One of the nice things about diagnosing bladder stones (uroliths) in cats is that the three main types are amenable to prevention, and sometimes even treatment, through diet.
Bladder stones are a collection of minerals and other materials that coalesce over time and can grow to astounding sizes and/or numbers. Cats with bladder stones typically have some or all of the following symptoms:
- Urinating outside the litter box
- Straining to urinate
- Having to “go” frequently but producing little urine at any one time
- Discolored urine
- Licking around the urinary opening
- Male cats are at risk for becoming “blocked” if a stone or sludge prevents the free flow of urine through the urethra. This is a life threatening emergency that needs to be dealt with immediately; in other words, not when your regular vet opens in the morning.
A diagnosis of bladder stones can usually be made through some combination of a urinalysis, X-rays, and ultrasound. According to the Minnesota Urolith Center (the lab that most vets use to analyze stones removed from their patients), 45% of the samples they receive from cats are struvite stones, 43% are calcium oxalate stones, and 5% are made out of urates.
Struvite stones are the easiest to treat. They can be dissolved and/or prevented by feeding a diet that is low in phosphorus and magnesium and promotes the formation of acidic urine (a pH between 6.2 and 6.4 is ideal).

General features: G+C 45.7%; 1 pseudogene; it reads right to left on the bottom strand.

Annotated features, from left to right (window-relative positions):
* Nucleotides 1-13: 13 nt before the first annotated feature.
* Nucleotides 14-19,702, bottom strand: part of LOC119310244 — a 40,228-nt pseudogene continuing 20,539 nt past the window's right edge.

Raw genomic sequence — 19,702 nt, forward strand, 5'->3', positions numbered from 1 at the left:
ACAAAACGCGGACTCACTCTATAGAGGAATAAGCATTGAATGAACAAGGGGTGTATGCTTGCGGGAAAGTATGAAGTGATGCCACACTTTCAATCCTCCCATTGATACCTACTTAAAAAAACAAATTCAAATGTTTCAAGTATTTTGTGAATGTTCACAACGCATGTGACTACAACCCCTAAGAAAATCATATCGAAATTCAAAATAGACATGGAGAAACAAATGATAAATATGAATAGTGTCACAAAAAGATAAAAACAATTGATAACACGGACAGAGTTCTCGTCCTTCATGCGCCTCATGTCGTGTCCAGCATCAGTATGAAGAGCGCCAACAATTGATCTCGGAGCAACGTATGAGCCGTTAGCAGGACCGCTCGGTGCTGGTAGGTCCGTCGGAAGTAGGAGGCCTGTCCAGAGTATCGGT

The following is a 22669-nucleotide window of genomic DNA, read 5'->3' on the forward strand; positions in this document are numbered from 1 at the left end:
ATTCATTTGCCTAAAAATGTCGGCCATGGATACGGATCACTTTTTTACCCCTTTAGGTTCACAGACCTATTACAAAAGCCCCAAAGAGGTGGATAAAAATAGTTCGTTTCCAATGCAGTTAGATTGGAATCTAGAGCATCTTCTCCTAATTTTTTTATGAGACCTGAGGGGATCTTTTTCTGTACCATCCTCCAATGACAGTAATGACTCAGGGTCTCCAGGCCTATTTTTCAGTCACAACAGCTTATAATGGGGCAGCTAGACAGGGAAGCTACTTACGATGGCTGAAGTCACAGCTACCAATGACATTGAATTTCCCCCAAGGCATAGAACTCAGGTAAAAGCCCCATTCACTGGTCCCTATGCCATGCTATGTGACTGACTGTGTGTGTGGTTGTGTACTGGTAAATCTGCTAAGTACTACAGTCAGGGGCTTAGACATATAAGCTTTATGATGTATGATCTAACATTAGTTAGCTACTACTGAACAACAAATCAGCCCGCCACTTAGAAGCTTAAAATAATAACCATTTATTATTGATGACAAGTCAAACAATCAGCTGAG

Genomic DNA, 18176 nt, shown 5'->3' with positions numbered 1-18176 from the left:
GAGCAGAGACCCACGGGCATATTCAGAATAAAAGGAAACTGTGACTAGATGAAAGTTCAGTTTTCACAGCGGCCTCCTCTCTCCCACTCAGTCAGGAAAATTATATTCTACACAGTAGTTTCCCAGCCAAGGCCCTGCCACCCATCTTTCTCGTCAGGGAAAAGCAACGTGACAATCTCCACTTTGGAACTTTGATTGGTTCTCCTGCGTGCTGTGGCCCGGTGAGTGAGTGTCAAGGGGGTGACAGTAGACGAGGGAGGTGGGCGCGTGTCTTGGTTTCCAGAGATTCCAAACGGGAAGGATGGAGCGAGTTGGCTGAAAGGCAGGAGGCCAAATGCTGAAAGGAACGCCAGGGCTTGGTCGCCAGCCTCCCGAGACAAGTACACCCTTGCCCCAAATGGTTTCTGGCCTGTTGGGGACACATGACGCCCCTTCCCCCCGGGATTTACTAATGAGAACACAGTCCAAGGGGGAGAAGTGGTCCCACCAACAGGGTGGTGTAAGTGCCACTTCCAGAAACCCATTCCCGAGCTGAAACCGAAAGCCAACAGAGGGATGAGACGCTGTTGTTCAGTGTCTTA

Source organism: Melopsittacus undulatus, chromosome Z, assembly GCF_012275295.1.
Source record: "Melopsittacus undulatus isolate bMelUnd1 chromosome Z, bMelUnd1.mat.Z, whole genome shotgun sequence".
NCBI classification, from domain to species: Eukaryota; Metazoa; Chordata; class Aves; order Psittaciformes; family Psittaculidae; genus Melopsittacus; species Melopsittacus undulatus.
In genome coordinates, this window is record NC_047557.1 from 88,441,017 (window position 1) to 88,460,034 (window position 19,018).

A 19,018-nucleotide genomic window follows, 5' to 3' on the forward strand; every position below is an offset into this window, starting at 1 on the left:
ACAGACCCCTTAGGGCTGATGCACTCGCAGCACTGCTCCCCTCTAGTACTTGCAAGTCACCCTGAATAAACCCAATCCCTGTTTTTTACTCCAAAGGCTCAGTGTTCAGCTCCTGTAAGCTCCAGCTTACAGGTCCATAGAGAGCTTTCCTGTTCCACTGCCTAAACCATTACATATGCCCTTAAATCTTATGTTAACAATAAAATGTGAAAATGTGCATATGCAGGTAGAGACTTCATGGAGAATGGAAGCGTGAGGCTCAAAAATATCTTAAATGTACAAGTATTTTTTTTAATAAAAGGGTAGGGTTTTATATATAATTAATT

Calcium oxalate stones have to be removed surgically or through other procedures like lithotripsy (breaking up the stones with ultrasonic shock waves until they are small enough to pass), but their return can be prevented (or at least delayed) through dietary means. Recommendations include avoiding foods and supplements that are high in calcium and oxalates, and promoting a urinary pH of higher than 6.2.
Like calcium oxalate stones, those made of urates need to be physically removed via surgery or other procedures, but then dietary modifications can play a role in preventing their return. Goals include reducing dietary purine levels by feeding foods that are not overly high in protein and ensuring that the protein that is present is of the highest quality and producing a urinary pH of 6.6 or higher.
For all three types of stones, encouraging water intake by feeding canned food only and even mixing a little extra water in to bring the cat’s urine specific gravity to 1.030 or below is also very helpful. Dilute urine helps to keep minerals in solution rather than precipitating and forming stones.
Several different pet food manufacturers make commercially available diets that meet these parameters. Your veterinarian can make appropriate recommendations; some will even provide “sampler packs” so owners can easily figure out which type of food their cat likes best. Home cooked foods are also a possibility, so long as they are prepared based on recipes designed by a veterinary nutritionist who is familiar with the particulars of a cat’s case. When dietary manipulation alone is insufficient, medications (e.g., methionine and ammonium chloride to reduce urinary pH or potassium citrate to raise it) can be added to the mix.
Dr. Jennifer Coates